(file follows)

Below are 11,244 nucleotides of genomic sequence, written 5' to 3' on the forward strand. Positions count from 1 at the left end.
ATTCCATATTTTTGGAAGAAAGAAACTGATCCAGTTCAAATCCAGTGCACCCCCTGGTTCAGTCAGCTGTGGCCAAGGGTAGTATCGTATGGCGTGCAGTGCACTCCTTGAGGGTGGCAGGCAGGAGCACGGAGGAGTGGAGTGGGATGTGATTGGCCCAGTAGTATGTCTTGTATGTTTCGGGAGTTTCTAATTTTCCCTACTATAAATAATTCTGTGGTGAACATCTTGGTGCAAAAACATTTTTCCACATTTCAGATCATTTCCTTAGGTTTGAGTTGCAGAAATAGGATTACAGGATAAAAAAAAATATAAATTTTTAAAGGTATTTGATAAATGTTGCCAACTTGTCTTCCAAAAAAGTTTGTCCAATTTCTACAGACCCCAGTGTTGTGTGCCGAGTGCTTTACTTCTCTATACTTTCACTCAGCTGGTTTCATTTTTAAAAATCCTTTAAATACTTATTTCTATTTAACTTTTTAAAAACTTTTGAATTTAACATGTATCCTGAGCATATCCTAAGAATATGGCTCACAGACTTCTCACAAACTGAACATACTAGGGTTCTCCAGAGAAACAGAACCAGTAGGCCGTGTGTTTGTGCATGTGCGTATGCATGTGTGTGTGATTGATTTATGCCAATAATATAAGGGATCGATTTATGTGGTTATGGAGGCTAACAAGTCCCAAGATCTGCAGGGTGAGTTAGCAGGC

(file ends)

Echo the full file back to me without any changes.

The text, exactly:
Below are 11,244 nucleotides of genomic sequence, written 5' to 3' on the forward strand. Positions count from 1 at the left end.
ATTCCATATTTTTGGAAGAAAGAAACTGATCCAGTTCAAATCCAGTGCACCCCCTGGTTCAGTCAGCTGTGGCCAAGGGTAGTATCGTATGGCGTGCAGTGCACTCCTTGAGGGTGGCAGGCAGGAGCACGGAGGAGTGGAGTGGGATGTGATTGGCCCAGTAGTATGTCTTGTATGTTTCGGGAGTTTCTAATTTTCCCTACTATAAATAATTCTGTGGTGAACATCTTGGTGCAAAAACATTTTTCCACATTTCAGATCATTTCCTTAGGTTTGAGTTGCAGAAATAGGATTACAGGATAAAAAAAAATATAAATTTTTAAAGGTATTTGATAAATGTTGCCAACTTGTCTTCCAAAAAAGTTTGTCCAATTTCTACAGACCCCAGTGTTGTGTGCCGAGTGCTTTACTTCTCTATACTTTCACTCAGCTGGTTTCATTTTTAAAAATCCTTTAAATACTTATTTCTATTTAACTTTTTAAAAACTTTTGAATTTAACATGTATCCTGAGCATATCCTAAGAATATGGCTCACAGACTTCTCACAAACTGAACATACTAGGGTTCTCCAGAGAAACAGAACCAGTAGGCCGTGTGTTTGTGCATGTGCGTATGCATGTGTGTGTGATTGATTTATGCCAATAATATAAGGGATCGATTTATGTGGTTATGGAGGCTAACAAGTCCCAAGATCTGCAGGGTGAGTTAGCAGGC